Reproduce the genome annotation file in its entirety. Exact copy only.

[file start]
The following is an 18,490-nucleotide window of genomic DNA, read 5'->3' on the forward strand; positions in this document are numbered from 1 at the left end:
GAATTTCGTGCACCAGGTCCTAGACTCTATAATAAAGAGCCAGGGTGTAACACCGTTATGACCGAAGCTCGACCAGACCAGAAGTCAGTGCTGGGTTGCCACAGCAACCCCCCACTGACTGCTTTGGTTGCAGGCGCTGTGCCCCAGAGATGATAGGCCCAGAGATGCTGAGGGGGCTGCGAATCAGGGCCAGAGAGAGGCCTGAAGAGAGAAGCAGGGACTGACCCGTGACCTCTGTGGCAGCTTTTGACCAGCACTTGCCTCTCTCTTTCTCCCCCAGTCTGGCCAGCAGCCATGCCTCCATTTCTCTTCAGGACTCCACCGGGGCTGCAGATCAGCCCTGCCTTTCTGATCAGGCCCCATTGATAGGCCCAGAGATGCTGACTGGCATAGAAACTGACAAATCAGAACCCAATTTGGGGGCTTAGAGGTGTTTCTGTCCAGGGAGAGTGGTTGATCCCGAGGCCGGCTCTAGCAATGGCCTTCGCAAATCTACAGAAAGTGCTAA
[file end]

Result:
The following is an 18,490-nucleotide window of genomic DNA, read 5'->3' on the forward strand; positions in this document are numbered from 1 at the left end:
GAATTTCGTGCACCAGGTCCTAGACTCTATAATAAAGAGCCAGGGTGTAACACCGTTATGACCGAAGCTCGACCAGACCAGAAGTCAGTGCTGGGTTGCCACAGCAACCCCCCACTGACTGCTTTGGTTGCAGGCGCTGTGCCCCAGAGATGATAGGCCCAGAGATGCTGAGGGGGCTGCGAATCAGGGCCAGAGAGAGGCCTGAAGAGAGAAGCAGGGACTGACCCGTGACCTCTGTGGCAGCTTTTGACCAGCACTTGCCTCTCTCTTTCTCCCCCAGTCTGGCCAGCAGCCATGCCTCCATTTCTCTTCAGGACTCCACCGGGGCTGCAGATCAGCCCTGCCTTTCTGATCAGGCCCCATTGATAGGCCCAGAGATGCTGACTGGCATAGAAACTGACAAATCAGAACCCAATTTGGGGGCTTAGAGGTGTTTCTGTCCAGGGAGAGTGGTTGATCCCGAGGCCGGCTCTAGCAATGGCCTTCGCAAATCTACAGAAAGTGCTAA